The uncontradicted showing by defendant at the pretrial motion hearing “stimulated the in camera provision .... ” State v. Ramirez, supra. The trial court erred in failing to conduct an in camera hearing to determine whether, in fact, the informer would be able to give testimony as claimed by defendant.
The Trial Evidence
The three indictments were consolidated for trial and for the appeal.
The five convictions involve three incidents. The first incident was distribution of heroin in February, 1980. The second incident was distribution of marijuana and conspiracy to distribute marijuana in June, 1980. The third incident was distribution of marijuana and conspiracy to distribute marijuana in July, 1980.
Trial testimony, by the State’s undercover agent, was that the informer did have a part in the first incident; that the informer had a part in arranging the heroin sale; that when the sale occurred only the defendant, the informer and the undercover agent were present. Defendant testified that this incident never occurred.
Trial testimony, again by the undercover agent, involved the informer in the second incident. According to this witness, defendant sent his girl friend and the undercover agent to get the marijuana from a third person while defendant and the informer remained at defendant’s residence. Defendant testified that the undercover agent and a person named Eddie Pyeatt came to his residence at the time of the second incident; that Pyeatt asked defend*315ant where Pyeatt could get some marijuana; that defendant stated he “didn’t know anything about no marijuana”; that defendant’s girl friend then volunteered to get marijuana; that the girl friend arranged the purchase by telephone and went with the undercover agent to fetch the marijuana while Pyeatt remained behind with defendant.
When defendant inquired of the undercover agent, on rebuttal, whether defendant’s testimony was correct (that Pyeatt remained behind), the prosecutor objected. The prosecutor asserted the question was an “attempt to discover the identity of the informant. He had an opportunity to do this in a motion hearing and he didn’t do it then and I object to him doing it at this time.” The trial court sustained the objection.
The trial evidence is that the informer was not involved in the third incident.
The trial testimony concerning the informer’s activities in connection with the first and second incidents did not, without more, require an in camera hearing. There is no suggestion that defendant made any claim concerning the identity of the informer on the basis of the trial testimony. Absent a claim by defendant, based on the trial testimony, the trial court was not alerted to an in camera hearing issue by the question (about Pyeatt) that defendant asked the undercover agent on rebuttal.
No in camera hearing issue having been raised by defendant on the basis of the trial testimony, the trial court is not to be held in error for failing to conduct such a hearing sua sponte. State v. Martinez, supra.
The guilty verdicts were returned in February, 1981. Defendant’s motion for a new trial was filed March 20, 1981. The motion alleged there was evidence, discovered since the trial, which could not have been discovered before trial by the exercise of due diligence. The motion alleged the newly discovered evidence was material and might change the outcome of the trial. See State v. Fuentes, 67 N.M. 31, 351 P.2d 209 (1960).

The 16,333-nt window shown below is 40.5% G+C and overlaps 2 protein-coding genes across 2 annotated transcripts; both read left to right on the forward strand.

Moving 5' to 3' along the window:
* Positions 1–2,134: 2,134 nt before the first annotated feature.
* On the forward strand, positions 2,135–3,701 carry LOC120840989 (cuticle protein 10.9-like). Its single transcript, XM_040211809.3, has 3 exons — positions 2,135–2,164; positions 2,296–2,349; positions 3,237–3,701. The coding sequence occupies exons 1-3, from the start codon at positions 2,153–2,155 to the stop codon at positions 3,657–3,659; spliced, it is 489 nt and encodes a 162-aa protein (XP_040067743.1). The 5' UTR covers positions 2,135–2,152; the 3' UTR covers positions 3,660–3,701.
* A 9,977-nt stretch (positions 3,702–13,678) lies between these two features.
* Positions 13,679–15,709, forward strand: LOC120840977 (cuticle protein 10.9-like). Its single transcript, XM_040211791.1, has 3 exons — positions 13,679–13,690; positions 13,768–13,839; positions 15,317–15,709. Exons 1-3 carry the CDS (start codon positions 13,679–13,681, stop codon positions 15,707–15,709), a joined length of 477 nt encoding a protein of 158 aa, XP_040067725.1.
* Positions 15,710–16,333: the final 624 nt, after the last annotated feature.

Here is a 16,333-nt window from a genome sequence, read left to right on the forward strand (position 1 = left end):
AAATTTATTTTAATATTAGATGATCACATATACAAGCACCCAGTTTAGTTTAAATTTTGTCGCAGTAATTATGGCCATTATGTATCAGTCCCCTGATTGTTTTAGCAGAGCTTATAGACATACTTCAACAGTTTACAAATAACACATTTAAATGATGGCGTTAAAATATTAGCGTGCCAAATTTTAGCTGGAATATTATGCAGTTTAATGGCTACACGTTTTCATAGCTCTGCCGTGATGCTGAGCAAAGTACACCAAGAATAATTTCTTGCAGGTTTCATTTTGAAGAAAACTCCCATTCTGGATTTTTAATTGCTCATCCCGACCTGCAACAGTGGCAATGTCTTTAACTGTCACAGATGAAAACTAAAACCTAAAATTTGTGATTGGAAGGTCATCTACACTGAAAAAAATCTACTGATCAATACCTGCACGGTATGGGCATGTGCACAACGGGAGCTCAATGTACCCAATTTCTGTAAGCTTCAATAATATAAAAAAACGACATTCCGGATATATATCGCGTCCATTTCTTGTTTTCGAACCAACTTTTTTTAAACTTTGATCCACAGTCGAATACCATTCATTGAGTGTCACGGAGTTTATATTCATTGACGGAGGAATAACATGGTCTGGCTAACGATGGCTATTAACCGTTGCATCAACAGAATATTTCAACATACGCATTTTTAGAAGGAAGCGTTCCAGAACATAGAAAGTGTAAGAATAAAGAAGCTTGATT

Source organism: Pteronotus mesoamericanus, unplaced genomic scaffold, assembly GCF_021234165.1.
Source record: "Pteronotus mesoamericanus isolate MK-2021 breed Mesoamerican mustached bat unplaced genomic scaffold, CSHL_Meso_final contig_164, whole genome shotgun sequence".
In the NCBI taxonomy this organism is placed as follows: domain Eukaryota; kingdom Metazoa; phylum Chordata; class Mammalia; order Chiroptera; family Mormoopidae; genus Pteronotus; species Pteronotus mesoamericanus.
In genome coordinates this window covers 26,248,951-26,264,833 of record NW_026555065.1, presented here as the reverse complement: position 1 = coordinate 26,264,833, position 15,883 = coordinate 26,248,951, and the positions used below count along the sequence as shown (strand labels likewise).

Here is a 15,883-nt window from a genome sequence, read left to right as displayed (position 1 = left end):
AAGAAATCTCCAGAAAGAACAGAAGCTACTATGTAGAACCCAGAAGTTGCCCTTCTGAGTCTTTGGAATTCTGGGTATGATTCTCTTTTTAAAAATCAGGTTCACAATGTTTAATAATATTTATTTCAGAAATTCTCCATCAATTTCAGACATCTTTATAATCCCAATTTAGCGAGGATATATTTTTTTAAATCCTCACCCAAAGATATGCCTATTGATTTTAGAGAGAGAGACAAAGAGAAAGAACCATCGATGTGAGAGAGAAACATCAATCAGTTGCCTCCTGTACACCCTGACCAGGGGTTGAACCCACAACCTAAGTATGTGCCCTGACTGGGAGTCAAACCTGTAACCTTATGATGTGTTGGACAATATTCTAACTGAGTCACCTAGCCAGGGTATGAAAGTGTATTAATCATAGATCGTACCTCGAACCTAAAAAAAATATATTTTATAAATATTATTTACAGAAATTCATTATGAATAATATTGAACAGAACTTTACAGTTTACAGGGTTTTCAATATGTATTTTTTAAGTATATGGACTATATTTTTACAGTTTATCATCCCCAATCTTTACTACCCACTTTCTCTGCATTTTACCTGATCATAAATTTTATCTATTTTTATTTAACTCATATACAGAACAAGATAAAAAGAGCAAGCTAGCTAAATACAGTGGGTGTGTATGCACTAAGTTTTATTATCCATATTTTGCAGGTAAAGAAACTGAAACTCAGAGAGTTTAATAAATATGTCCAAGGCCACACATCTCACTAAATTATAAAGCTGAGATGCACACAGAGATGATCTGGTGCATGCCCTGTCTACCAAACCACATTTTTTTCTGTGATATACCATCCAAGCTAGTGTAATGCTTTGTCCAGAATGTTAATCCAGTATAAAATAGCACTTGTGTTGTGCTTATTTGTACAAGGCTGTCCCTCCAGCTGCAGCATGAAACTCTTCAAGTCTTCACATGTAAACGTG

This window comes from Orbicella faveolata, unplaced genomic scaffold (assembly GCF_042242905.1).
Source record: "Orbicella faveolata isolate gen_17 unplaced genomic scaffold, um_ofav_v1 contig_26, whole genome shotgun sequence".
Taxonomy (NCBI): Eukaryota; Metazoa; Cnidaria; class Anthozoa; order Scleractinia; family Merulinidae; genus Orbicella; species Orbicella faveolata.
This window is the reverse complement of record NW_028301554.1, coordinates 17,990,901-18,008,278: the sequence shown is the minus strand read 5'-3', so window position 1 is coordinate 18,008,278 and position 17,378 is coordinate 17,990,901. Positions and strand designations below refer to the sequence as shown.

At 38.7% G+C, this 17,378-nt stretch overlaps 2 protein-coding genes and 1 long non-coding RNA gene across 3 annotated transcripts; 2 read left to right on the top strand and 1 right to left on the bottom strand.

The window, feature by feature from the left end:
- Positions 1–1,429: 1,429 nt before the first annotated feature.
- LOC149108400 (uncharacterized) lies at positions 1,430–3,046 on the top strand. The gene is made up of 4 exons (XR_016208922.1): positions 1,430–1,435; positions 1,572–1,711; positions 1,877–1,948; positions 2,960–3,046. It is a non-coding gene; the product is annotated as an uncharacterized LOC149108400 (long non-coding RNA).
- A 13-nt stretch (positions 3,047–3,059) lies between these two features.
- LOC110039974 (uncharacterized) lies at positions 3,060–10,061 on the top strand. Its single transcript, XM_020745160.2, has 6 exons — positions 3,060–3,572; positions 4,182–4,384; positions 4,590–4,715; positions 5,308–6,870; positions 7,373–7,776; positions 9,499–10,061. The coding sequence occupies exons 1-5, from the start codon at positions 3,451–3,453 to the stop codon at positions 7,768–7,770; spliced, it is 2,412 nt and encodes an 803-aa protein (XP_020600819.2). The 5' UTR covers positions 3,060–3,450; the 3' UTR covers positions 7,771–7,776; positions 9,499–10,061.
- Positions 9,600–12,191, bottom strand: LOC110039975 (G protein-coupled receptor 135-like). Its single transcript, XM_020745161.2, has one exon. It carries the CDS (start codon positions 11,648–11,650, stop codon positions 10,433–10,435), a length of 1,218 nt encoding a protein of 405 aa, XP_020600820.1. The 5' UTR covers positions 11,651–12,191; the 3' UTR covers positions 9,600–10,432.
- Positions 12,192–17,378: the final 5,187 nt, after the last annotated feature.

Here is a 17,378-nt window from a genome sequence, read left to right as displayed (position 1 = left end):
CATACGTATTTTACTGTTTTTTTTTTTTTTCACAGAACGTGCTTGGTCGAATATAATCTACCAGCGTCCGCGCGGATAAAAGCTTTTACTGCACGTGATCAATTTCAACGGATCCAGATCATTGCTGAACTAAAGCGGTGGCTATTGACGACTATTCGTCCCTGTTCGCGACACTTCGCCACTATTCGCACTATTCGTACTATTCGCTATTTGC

The motion was heard on June 8, 1981, and, on that date, defendant filed his affidavit in support of the motion. The affidavit alleged, on information and belief, that the identity of the informer had been discovered since the trial; that the informer was “an active participant in all the transactions”; and the informer “will be able to provide exculpatory information in this cause of action that may result in my innocence.” The motion for a new trial was denied.
The motion for a new trial was properly denied because there is nothing identifying the newly discovered evidence. The result is that there is nothing supporting the claim that this evidence might produce a different result on the merits. State v. Jaramillo, 88 N.M. 60, 537 P.2d 55 (Ct.App.1975). Defendant does not contend to the contrary.
We have referred to the new trial motion only because it referred to the informer. The motion did not seek disclosure of the informer; rather, it proceeded on the basis that the identity of the informer was known. On that basis, Evidence Rule 510(c)(2) was not involved in the motion for a new trial. State v. Sandoval, 96 N.M. 506, 632 P.2d 741 (1981).
Because nothing suggests the informer was involved in, or had any bearing on, the two convictions based on the third incident in July, 1980, the judgment and sentences for those two convictions are affirmed.
Because the trial court should have held an in camera hearing, in connection with the pretrial motions for disclosure of the informer, we remand for such a hearing as to the first and second incidents. United States v. Freund, supra; State v. Gallegos, 96 N.M. 54, 627 P.2d 1253 (Ct.App.1981). The trial court is to determine, pursuant to Evidence Rule 510(c)(2), whether the informer’s identity should have been disclosed. If the trial court determines that the informer’s identity should not be disclosed, the judgment and sentences for the three convictions based on the first and second incidents are affirmed. If the trial court rules for disclosure, defendant is *316awarded a new trial for those three convictions.
IT IS SO ORDERED.
DONNELLY, J., concurs.
HENDLEY, J., concurs in part and dissents in part.